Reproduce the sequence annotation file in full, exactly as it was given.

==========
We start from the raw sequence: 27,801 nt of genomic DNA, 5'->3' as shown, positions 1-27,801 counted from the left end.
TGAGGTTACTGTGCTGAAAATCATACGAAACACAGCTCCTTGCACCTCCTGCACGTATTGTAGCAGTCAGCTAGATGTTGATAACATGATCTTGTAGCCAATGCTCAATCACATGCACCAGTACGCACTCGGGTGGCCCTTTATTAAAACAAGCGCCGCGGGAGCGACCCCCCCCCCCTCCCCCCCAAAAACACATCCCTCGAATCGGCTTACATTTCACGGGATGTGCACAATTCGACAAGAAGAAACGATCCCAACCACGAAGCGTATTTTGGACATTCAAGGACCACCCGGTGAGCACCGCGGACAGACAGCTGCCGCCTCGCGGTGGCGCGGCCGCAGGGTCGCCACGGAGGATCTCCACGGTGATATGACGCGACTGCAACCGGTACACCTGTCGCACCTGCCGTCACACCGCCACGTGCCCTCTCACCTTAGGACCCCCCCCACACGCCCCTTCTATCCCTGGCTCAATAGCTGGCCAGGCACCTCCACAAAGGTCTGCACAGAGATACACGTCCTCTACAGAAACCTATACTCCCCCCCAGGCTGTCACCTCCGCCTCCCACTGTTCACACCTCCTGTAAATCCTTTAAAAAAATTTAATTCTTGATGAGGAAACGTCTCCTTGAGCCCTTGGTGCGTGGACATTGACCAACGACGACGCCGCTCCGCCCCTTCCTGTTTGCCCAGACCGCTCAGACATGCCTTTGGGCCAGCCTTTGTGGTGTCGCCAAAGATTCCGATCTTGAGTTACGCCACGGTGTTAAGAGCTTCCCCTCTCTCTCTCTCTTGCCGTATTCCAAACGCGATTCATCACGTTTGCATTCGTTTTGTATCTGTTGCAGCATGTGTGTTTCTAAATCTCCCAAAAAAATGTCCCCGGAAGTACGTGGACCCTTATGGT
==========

We start from the raw sequence: 27,801 nt of genomic DNA, 5'->3' as shown, positions 1-27,801 counted from the left end.
TGAGGTTACTGTGCTGAAAATCATACGAAACACAGCTCCTTGCACCTCCTGCACGTATTGTAGCAGTCAGCTAGATGTTGATAACATGATCTTGTAGCCAATGCTCAATCACATGCACCAGTACGCACTCGGGTGGCCCTTTATTAAAACAAGCGCCGCGGGAGCGACCCCCCCCCCCTCCCCCCCAAAAACACATCCCTCGAATCGGCTTACATTTCACGGGATGTGCACAATTCGACAAGAAGAAACGATCCCAACCACGAAGCGTATTTTGGACATTCAAGGACCACCCGGTGAGCACCGCGGACAGACAGCTGCCGCCTCGCGGTGGCGCGGCCGCAGGGTCGCCACGGAGGATCTCCACGGTGATATGACGCGACTGCAACCGGTACACCTGTCGCACCTGCCGTCACACCGCCACGTGCCCTCTCACCTTAGGACCCCCCCCACACGCCCCTTCTATCCCTGGCTCAATAGCTGGCCAGGCACCTCCACAAAGGTCTGCACAGAGATACACGTCCTCTACAGAAACCTATACTCCCCCCCAGGCTGTCACCTCCGCCTCCCACTGTTCACACCTCCTGTAAATCCTTTAAAAAAATTTAATTCTTGATGAGGAAACGTCTCCTTGAGCCCTTGGTGCGTGGACATTGACCAACGACGACGCCGCTCCGCCCCTTCCTGTTTGCCCAGACCGCTCAGACATGCCTTTGGGCCAGCCTTTGTGGTGTCGCCAAAGATTCCGATCTTGAGTTACGCCACGGTGTTAAGAGCTTCCCCTCTCTCTCTCTCTTGCCGTATTCCAAACGCGATTCATCACGTTTGCATTCGTTTTGTATCTGTTGCAGCATGTGTGTTTCTAAATCTCCCAAAAAAATGTCCCCGGAAGTACGTGGACCCTTATGGT